Poor air quality poses a health risk to all people, but is especially dangerous to the young, elderly and those with respiratory illnesses.
Kern County has about 22,000 children with asthma, and 52,000 adults struggle with the disease.
Another 26,000 county residents have chronic obstructive pulmonary disease, or COPD.
Holmes-Gen praised policies designed to clean the air, including limiting wood burning in the winter and incentives to upgrade old diesel trucks.
But there's a lot more work to do, said Janice Nolen, assistant vice president of national policy and advocacy for the American Lung Association.
The association is lobbying for caps on carbon emissions, more pedestrian-friendly development, cleaner vehicles and a stricter national ozone standard.
"Scientists are looking at research that shows clearly that the standard that we have now is not sufficient," she said. "Studies show health harms well below the current standard."
Kern County's ozone pollution was nearly flat in the last two periods scrutinized in the report.
Ozone is a molecule that's found naturally in the stratosphere, but generally only turns up in the lower part of the atmosphere as a result of air pollution from engines and power plants.
We like ozone to stay up high where it protects us from ultraviolet sunlight, but ozone in the lower part of the atmosphere causes respiratory problems such as coughing, wheezing and shortness of breath.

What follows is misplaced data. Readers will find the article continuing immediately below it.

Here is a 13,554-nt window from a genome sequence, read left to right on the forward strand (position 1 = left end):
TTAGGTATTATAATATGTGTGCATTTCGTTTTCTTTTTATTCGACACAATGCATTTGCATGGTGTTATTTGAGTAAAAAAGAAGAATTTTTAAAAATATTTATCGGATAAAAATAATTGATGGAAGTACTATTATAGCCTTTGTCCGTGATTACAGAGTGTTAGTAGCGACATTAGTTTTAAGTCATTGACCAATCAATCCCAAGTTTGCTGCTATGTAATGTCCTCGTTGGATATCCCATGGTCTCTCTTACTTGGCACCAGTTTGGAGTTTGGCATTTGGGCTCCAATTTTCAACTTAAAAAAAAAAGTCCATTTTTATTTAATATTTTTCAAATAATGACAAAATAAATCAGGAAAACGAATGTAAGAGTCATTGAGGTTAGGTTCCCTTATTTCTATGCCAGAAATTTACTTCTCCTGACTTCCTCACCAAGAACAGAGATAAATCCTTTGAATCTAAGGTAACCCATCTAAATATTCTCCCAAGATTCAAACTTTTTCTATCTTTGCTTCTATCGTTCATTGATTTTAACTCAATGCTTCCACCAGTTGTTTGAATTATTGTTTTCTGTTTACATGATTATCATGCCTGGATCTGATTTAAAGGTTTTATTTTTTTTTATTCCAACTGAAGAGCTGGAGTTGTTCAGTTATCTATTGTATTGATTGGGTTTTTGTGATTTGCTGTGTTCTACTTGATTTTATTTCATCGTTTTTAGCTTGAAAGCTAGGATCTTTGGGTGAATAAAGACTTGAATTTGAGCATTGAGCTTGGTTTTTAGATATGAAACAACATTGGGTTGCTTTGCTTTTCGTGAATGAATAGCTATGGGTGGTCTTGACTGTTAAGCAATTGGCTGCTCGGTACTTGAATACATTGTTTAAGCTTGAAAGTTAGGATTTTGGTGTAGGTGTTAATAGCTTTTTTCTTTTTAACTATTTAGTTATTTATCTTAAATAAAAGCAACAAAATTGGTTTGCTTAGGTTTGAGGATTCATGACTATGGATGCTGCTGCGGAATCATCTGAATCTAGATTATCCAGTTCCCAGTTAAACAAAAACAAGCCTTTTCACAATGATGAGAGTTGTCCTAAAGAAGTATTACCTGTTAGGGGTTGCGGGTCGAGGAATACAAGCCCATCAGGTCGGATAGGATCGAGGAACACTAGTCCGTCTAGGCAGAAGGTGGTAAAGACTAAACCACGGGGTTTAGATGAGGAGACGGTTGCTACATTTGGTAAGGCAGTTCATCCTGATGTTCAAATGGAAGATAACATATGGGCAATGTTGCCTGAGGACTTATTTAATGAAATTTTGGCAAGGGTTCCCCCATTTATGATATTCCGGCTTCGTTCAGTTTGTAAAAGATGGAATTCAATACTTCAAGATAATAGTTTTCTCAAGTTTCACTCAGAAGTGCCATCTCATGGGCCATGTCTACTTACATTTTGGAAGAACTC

Kern County had an average 78.5 unhealthy ozone days over the three-year period from 2010 to 2012, according to the report, compared with 78.3 in the previous three years.
One other thing.
The 2014 report relies on data that's a little behind, so it does not include air quality measures from this year or last, when we've been ravaged by drought.
Pollution thrives in dry years in which a lot more dust flies around and parched mountains are prone to wildfires.
None of that bodes well for next year's report.
SAN JOAQUIN CANCER GIFT
CALPI Inc., a Bakersfield company that provides services to the oil and gas industry, is giving $21,000 to the AIS Cancer Center at San Joaquin Community Hospital.
About two-thirds of the money will be used to provide free patient transportation to and from the center. The rest will be an unrestricted gift to the hospital's Greatest Need Fund to be used at the discretion of the San Joaquin Community Hospital Foundation board.